Ponds ‘predict Arctic sea-ice melt’
By Jonathan Amos Science correspondent, BBC News
As the sea ice melts, ponds of water collect on top of the floes
A UK team believes it can now make skilful predictions of how much sea ice will melt during Arctic summers.
The scientists say the amount of water ponding on top of the floes as they warm in the spring has been shown to be an excellent indicator.
Using their technique, the Reading University researchers reckon the minimum ice extent this September will be about 5.4 million square km.
It is about the same as at the end of the melt season last year.
The floes in the far north are the subject of intense study currently because of their rapid summer decline.
Their extent has diminished from about 7 million square km in the 1990s to less than 5 million square km in five of the past seven years, with a record minimum of 3.6 million square km being set in 2012.
But the year-to-year variation is large and the computer models in general have failed to capture the behaviour.
Dark cover”The sort of three-month prediction we’re making would be useful for people who need to do operations in the Arctic, such as shipping companies for navigation purposes,” explained Prof Daniel Feltham, who leads the NERC Centre for Polar Observation and Modelling team at Reading.
“But the physics we’re introducing will also, hopefully, help improve the climate models that look longer term,” he told BBC News.
The current rate of decline in September sea-ice cover is running at about 13% per decade
Prof Feltham and colleagues have found a strong correlation between the fraction of the floes covered by pond water in May and the eventual sea-ice extent seen in September.
The physical link is the change in reflectiveness, or albedo, brought about by the standing water.
The ponds are darker than bare ice and therefore absorb more of the Sun’s energy, promoting further melting.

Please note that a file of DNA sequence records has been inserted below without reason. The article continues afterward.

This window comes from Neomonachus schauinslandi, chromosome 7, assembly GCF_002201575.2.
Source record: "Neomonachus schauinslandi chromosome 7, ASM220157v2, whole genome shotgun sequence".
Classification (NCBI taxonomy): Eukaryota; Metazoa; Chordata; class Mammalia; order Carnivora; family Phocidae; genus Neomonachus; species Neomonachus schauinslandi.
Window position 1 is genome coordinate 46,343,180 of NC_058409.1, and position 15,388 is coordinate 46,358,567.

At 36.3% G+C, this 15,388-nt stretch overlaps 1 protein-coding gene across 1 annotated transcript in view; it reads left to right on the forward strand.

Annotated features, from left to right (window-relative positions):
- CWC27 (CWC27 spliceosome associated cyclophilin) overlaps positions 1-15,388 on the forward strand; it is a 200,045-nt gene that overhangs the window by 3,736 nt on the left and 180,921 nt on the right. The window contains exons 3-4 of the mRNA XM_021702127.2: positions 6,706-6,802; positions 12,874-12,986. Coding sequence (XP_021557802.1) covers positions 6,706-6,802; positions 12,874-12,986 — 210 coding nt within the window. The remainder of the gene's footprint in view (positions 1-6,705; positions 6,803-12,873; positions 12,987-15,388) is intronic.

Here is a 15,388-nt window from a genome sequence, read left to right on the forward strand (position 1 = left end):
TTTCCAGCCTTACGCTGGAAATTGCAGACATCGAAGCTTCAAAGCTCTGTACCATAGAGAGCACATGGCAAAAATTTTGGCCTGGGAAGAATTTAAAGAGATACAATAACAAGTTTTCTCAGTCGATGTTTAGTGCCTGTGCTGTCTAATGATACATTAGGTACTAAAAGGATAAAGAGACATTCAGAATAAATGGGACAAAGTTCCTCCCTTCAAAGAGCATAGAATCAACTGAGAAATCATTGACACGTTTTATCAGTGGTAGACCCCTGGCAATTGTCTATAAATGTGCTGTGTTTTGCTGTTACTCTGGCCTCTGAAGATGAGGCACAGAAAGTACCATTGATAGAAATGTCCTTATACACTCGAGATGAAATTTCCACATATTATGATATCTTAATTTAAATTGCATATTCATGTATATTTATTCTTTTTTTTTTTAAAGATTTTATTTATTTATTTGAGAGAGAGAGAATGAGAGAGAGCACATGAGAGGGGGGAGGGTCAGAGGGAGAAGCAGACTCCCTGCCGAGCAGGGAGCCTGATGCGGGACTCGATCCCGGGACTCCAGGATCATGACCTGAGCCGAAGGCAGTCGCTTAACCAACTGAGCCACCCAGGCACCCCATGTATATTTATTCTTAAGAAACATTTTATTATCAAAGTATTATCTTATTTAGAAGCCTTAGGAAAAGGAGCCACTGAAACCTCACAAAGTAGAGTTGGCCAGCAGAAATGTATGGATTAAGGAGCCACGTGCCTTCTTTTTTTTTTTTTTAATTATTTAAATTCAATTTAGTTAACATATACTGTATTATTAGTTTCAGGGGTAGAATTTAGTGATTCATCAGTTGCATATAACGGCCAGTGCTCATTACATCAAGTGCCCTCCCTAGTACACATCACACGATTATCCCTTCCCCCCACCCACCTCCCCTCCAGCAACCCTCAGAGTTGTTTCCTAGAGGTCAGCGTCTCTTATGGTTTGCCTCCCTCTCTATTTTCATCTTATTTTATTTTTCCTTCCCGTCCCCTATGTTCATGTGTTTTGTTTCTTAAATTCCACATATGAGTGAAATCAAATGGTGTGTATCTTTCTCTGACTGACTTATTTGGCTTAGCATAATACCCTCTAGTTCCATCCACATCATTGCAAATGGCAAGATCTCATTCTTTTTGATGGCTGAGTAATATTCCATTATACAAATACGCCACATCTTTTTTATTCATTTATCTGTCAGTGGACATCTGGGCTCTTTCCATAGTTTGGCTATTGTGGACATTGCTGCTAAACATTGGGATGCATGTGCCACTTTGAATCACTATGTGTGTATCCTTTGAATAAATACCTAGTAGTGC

Prof Feltham’s team has developed a model to forecast the evolution of melt ponds in the Arctic and has incorporated this into more general climate sea-ice models.
Satellite records show that the year with smallest pond fraction in late spring (11% in 1996) had the biggest sea ice extent in September; and the year with the largest pond fraction (34% in 2012) featured the all-time low extent come the autumn.
The team published its ideas in a recent edition of the journal Nature Climate Change.
Southern differencesNow, it has put out its first open forecast for this September of 5.4 million square km, give or take half a million.
It compares with 5.35 million square km averaged across September last year.
“What could knock our prediction off course? Weather conditions, certainly. If we have anomalously cold conditions, we would expect the ice extent to be higher; or if we had very stormy conditions, like they did in August 2012 – that could diverge the ice and encourage more melting,” he said.
In contrast to the Arctic, the Antarctic is currently showing an alternative trend, with the winter maximum extent growing to record levels.
How useful the Reading technique would be in predicting the region’s summer minimums is uncertain.
The factors that control the floes in the south are different to those in the north, and already they diminish to very low extents by autumn as a matter of course anyway.
A New Zealand-led team recently demonstrated that the choppiness of Southern Ocean water could have a moderating impact on the growth of sea ice around Antarctica.
The Reading number has been submitted to Arctic Research Consortium of the United States (ARCUS) Sea Ice Prediction Network. This has become a kind of annual academic “competition” run between scientists who study the Arctic to see whose forecast most closely matches the eventual outcome.
Jonathan.Amos-INTERNET@bbc.co.uk and follow me on Twitter: @BBCAmos